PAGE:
Walmart is developing a drone

Drone cesAlex Wong/Getty ImagesA DJI employee demonstrates flying a drone at Consumer Electronics Show 2016 in Las Vegas on January 7, 2016. (Note: This is not the drone Walmart will be using. Images of Walmart’s drone cannot yet be released.)

Walmart is getting into the drone game.

Walmart’s VP of Emerging Sciences Shekar Natarajan demoed the retailer’s new technology to reporters from a Bentonville, Arkansas distribution center on Thursday, on the eve of its annual shareholders meeting.

The drone technology will be replacing the jobs of inventory quality assurance employees, cutting inventory checks across massive distribution centres — the one in Bentonville is 1.2 million square feet — from one month down to a single day.

When Natarajan joined Walmart in November 2014, he and his team were tasked with investigating cutting edge technologies, asking, “How can we can converge them in ways that make sense for us?” he said.

The application at the top of the list was using drone technology to improve the safety and efficiency of Walmart’s 190 US distribution centres.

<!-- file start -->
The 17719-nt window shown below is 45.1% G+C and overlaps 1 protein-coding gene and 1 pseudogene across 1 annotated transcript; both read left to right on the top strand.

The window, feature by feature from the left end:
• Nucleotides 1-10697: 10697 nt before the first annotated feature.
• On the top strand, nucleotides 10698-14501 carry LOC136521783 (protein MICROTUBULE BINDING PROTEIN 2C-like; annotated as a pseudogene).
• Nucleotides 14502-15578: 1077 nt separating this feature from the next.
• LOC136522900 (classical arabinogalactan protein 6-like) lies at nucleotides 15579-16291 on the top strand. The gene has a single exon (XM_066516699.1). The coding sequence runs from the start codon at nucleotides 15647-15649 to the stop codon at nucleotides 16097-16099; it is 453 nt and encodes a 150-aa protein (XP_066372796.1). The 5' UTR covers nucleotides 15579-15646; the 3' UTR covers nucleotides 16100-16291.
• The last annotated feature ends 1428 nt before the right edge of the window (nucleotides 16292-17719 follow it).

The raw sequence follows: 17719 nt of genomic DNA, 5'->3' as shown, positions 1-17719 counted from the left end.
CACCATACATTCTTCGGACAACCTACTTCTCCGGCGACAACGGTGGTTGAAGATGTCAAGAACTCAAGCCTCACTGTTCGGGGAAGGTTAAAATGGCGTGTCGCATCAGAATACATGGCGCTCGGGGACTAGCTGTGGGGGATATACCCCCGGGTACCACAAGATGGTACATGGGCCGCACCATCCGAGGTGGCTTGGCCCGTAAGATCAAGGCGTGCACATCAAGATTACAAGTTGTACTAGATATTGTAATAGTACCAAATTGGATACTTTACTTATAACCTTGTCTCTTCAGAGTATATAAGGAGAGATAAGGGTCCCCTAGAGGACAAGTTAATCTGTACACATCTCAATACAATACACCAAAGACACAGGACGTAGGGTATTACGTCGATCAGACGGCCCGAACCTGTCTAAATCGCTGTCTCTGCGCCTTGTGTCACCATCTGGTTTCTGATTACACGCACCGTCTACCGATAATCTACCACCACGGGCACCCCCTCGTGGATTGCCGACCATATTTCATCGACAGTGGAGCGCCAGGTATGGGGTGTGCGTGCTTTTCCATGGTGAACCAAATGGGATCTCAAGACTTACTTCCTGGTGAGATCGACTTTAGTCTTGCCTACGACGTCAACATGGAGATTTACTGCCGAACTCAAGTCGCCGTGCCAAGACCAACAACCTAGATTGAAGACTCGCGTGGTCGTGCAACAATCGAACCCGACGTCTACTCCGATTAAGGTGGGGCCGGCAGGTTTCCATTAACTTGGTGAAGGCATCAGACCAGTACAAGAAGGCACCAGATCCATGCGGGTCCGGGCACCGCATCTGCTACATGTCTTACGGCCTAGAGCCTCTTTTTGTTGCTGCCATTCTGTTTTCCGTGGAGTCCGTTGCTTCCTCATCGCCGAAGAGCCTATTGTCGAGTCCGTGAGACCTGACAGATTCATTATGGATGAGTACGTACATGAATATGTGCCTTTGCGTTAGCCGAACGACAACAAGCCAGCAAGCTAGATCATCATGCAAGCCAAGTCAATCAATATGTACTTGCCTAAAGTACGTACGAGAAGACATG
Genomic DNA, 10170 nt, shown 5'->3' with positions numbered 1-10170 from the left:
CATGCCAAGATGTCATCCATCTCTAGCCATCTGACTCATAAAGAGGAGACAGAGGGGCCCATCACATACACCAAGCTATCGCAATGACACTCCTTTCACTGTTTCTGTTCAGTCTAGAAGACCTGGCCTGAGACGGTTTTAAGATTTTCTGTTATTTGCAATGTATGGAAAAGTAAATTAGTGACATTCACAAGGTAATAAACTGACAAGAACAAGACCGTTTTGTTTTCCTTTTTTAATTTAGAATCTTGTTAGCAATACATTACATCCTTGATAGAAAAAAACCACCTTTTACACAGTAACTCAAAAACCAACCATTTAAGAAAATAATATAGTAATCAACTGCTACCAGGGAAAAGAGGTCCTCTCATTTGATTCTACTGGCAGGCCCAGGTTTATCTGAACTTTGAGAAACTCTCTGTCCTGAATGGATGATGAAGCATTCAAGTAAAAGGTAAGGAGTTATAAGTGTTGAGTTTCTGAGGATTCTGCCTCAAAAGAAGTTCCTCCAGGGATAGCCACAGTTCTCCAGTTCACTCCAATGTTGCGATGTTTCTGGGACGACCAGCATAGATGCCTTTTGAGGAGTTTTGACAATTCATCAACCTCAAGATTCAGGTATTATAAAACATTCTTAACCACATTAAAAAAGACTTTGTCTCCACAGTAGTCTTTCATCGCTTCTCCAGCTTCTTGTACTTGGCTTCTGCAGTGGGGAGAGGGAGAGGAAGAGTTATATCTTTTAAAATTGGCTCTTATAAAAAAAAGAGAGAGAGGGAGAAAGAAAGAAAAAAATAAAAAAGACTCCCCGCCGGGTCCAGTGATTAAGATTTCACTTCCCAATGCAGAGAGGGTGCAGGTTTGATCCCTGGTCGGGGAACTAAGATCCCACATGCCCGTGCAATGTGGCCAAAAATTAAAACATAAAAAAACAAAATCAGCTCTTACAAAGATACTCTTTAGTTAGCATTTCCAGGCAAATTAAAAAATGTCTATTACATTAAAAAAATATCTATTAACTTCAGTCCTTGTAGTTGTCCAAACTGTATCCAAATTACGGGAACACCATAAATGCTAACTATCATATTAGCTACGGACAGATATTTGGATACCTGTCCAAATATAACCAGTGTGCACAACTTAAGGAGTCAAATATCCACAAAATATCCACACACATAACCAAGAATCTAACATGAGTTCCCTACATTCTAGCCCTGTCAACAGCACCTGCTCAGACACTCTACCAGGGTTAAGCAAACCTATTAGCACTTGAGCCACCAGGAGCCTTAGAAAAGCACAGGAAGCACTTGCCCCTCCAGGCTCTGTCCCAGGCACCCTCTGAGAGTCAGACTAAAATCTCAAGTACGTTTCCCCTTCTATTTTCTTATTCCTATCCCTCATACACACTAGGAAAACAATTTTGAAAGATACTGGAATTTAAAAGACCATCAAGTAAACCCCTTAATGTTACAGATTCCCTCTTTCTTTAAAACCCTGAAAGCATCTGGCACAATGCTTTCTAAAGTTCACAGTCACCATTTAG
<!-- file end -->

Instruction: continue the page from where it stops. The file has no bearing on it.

In collaboration with the Federal Aviation Administration and NASA, Walmart is developing internally autonomous drone technology that allows a quad-copter drone, roughly 3 x 3 feet, to take 30 images per second from a top-mounted camera.

The camera is linked to a control center and scans for tracking number matches. Matches are registered as green, empty spaces as blue, and mismatches as red. An employee monitors the drone’s progress from a computer screen.

Natarajan said that the technology is six to nine months from maturation. Because it is still in early development phase, there is not yet a specific launch plan, but Walmart is planning to integrate the drones into all of its distribution centres. The company also noted that employees who served as inventory checkers will be given new job opportunities to ensure a smooth transition.

Walmart did not reveal how much money it has invested in its Emerging Sciences division, but noted that future applications of the drone, as well as other artificial intelligence and virtual reality projects, are in the works.

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